Checking the official NEON webpage might get you all hyped for the future, but that seems to be by design. However, you don’t need an overly-critical eye to realize that there’s barely any concrete information there. The webpage is filled with buzz phrases such as ‘Inspired by the rhythmic complexities of nature‘ or ‘Virtually, Real. 100% visually real, like you and me. Existing among us from all walks of life.’
The most ambitious statement of all might be that the so-called NEONs are indistinguishable from real humans. ‘Introducing lifelike reality that is beyond our normal perception to distinguish.’ In other words, NEONs can easily pass the Turing test, according to STAR Labs, and that is quite a bold statement to make for a product that, so far, has only been ‘fictionalized and simulated for illustrative purposes only.’
But who knows?! Maybe this really is the beginning of a new era and we will be truly impressed once NEON will be ready for the masses. It’s just that, for now, STAR Labs hasn’t given us enough information to sell us on this rather confusing non-assistant AI concept. For the time being, it looks like NEON is a vision of a future enhanced by AI and powered mostly by hype.
A look at what the NEON artificial human could become
NEONs are supposed to show emotions and intelligence, with each avatar being customizable for different tasks. In STAR Labs’ vision ‘In the near future, one will be able to license or subscribe to a NEON as a service representative, a financial advisor, a healthcare provider, or a concierge. Over time, NEONs will work as TV anchors, spokespeople, or movie actors; or they can simply be companions and friends.’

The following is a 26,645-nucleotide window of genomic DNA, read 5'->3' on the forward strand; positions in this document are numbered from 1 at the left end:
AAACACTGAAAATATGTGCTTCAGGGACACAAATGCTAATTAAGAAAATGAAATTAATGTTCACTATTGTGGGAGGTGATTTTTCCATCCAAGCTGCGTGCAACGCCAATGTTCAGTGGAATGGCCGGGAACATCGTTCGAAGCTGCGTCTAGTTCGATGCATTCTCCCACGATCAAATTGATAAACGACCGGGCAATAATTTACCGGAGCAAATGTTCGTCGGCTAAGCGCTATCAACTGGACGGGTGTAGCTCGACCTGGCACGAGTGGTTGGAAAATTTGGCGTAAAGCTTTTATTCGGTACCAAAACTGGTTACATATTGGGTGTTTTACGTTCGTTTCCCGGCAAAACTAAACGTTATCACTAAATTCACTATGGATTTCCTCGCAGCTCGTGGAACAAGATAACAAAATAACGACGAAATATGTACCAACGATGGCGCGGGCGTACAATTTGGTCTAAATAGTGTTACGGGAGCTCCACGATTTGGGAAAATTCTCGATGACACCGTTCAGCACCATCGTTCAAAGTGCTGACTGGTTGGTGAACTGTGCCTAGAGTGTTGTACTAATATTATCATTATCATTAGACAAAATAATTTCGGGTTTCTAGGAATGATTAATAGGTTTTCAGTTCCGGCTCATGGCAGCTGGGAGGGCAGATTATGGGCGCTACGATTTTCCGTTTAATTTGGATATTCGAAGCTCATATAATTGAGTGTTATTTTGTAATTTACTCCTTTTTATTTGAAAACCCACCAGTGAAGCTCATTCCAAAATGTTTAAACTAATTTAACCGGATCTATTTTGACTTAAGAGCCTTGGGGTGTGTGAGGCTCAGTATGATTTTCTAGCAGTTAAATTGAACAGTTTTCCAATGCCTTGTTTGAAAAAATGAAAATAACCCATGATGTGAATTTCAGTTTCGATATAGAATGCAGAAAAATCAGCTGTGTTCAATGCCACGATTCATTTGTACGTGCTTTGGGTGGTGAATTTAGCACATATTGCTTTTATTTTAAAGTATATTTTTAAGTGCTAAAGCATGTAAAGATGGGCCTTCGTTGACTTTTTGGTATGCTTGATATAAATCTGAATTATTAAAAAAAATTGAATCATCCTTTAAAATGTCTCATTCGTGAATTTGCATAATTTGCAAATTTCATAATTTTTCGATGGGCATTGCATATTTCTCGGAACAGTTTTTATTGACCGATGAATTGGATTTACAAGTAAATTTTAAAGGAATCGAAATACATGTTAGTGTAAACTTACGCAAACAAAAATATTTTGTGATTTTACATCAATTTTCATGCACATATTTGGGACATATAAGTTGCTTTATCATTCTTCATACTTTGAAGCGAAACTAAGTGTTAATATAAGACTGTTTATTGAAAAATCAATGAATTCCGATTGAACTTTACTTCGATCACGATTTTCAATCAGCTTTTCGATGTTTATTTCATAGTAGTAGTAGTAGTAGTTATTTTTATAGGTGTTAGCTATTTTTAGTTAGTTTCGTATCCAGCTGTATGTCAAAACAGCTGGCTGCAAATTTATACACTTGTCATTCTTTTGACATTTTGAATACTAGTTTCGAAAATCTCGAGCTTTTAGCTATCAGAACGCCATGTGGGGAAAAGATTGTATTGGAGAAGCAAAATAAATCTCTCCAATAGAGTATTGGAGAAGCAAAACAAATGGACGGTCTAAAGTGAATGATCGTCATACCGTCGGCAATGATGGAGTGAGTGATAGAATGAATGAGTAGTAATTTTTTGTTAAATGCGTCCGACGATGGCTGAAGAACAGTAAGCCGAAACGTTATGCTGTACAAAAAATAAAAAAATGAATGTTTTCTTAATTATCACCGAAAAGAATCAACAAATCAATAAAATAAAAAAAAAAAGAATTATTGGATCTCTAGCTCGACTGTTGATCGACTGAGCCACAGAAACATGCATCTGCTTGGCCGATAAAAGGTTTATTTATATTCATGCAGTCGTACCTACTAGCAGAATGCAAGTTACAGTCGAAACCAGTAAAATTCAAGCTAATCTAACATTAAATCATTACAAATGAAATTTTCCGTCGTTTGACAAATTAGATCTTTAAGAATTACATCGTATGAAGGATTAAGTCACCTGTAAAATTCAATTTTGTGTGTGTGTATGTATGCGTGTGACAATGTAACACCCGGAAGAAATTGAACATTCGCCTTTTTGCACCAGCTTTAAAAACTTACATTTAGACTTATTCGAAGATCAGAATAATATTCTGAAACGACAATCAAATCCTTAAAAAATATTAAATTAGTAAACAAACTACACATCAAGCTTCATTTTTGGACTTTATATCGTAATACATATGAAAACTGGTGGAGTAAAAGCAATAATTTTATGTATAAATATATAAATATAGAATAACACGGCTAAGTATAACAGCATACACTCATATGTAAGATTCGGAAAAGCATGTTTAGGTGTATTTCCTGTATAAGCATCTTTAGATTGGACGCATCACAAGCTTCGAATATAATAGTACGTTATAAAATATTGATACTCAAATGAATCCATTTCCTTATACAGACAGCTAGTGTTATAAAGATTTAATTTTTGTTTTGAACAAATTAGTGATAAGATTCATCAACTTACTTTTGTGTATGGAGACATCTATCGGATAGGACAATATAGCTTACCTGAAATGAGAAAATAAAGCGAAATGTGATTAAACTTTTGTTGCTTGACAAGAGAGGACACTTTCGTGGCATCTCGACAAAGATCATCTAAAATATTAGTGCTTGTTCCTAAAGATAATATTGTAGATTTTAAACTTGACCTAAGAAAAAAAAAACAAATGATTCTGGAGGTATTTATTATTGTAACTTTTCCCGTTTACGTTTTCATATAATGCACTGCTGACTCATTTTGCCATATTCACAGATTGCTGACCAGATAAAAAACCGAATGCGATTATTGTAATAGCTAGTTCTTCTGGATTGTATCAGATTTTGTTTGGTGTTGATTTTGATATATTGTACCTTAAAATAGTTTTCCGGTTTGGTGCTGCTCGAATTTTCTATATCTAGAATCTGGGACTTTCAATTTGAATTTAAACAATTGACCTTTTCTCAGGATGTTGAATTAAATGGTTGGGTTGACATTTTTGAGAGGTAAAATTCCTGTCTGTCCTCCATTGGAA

Idealistically, NEONs are life-like computer-generated AI avatars indistinguishable from human beings. Exactly how they would reach the consumer market is unclear. We don’t know if they will be streamed to your smart devices from the cloud or if they would require prospective customers to purchase special local hardware.
They are, however, powered by STAR Labs’ Core R3 and SPECTRA technologies which remain somewhat of a mystery. But in short, Core R3 is a proprietary technology that can computationally create lifelike reality, while SPECTRA is an upcoming tech that will lend Intelligence, Learning, Emotions, and Memory to Core R3, according to the company. So, SPECTRA – the brain of the AI if you will – is not yet ready, but the company was confident enough to claim that it (together with Core R3) can pass the Turing test.
NEON beta is planned for release by the end of 2020
STAR Labs claims that NEON is ‘fundamentally different from deepfake or other facial reanimation techniques.’ What NEON isn’t, according to STAR Labs, is an AI assistant. It’s not an interface to the internet, not a music player. It’s ‘simply, a friend‘ and it can ‘speak it all, from Spanish to Hindi, from Japanese to English.’ NEON artificial humans are ‘more like us, an independent but virtual living being.’ Just how independent a NEON can be? We don’t know, but we might find out later this year.
It sounds like the technology is not yet ready for deployment and we don’t have a concrete launch date for the time being, but STAR Labs plans to release a beta version of NEON through select partners by the end of 2020.